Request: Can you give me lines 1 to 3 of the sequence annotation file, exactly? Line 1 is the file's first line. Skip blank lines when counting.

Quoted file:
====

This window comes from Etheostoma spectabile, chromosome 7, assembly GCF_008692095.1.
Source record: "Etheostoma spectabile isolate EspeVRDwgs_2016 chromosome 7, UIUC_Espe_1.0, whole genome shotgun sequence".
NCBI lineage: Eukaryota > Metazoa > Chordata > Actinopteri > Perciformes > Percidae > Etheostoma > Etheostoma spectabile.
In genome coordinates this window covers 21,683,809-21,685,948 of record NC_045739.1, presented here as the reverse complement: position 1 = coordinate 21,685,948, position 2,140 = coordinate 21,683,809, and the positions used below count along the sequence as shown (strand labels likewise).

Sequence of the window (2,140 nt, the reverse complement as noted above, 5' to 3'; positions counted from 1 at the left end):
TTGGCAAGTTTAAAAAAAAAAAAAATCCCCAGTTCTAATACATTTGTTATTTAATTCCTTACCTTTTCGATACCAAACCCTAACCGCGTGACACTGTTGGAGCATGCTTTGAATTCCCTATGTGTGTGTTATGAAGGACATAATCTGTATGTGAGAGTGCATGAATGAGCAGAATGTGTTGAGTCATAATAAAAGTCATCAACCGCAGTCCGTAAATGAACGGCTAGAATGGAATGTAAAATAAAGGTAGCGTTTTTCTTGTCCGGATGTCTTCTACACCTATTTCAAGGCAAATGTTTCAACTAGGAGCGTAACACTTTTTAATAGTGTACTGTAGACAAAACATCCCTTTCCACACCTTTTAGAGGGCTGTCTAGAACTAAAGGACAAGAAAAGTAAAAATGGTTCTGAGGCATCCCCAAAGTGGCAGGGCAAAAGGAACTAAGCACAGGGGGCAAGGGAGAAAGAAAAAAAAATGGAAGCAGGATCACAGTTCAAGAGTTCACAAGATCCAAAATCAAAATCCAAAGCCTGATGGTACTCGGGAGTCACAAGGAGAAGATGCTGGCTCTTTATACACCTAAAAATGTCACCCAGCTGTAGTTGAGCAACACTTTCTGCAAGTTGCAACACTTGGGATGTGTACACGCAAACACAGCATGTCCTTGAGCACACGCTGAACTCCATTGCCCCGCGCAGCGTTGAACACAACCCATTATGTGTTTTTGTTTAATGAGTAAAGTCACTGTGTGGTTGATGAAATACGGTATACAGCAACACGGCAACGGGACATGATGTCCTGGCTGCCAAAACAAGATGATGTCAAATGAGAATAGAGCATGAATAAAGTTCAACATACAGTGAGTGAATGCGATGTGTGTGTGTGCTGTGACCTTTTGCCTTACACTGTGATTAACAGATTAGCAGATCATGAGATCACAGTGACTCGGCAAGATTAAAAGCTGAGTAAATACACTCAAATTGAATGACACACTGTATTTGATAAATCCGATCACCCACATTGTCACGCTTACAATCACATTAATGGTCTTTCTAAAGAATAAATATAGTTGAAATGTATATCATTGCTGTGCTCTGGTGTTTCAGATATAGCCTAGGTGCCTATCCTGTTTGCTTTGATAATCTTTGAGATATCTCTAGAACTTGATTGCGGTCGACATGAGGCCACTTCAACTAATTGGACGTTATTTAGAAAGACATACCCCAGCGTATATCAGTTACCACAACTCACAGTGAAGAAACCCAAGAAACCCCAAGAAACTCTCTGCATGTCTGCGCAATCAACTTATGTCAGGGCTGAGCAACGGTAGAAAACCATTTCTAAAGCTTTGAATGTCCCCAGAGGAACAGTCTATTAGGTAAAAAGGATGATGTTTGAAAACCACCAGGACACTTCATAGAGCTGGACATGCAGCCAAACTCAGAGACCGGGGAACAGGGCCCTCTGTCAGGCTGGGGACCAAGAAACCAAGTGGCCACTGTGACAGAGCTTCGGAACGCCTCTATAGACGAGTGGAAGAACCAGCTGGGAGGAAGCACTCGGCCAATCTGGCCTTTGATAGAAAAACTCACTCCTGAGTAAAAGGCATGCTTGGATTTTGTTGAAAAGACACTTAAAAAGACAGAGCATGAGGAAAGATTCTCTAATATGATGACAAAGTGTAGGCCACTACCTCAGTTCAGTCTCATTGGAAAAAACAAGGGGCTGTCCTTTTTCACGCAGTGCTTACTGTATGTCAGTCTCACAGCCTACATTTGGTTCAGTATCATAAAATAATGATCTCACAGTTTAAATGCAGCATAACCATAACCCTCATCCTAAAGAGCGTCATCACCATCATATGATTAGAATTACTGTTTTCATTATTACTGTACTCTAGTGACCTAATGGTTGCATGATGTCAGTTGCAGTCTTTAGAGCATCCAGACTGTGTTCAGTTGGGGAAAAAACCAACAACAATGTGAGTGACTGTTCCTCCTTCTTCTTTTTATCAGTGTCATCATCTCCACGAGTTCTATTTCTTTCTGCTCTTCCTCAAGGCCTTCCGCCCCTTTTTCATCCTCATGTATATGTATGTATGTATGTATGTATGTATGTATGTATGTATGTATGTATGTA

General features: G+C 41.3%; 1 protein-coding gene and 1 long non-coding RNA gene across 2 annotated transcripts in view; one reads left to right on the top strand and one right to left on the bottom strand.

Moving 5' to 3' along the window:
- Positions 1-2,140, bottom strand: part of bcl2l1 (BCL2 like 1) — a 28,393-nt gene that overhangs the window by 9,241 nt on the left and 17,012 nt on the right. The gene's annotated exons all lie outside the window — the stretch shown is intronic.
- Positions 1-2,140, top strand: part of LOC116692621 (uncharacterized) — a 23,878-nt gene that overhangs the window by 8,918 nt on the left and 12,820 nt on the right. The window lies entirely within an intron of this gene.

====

This window comes from Etheostoma spectabile, chromosome 7, assembly GCF_008692095.1.
Source record: "Etheostoma spectabile isolate EspeVRDwgs_2016 chromosome 7, UIUC_Espe_1.0, whole genome shotgun sequence".
NCBI lineage: Eukaryota > Metazoa > Chordata > Actinopteri > Perciformes > Percidae > Etheostoma > Etheostoma spectabile.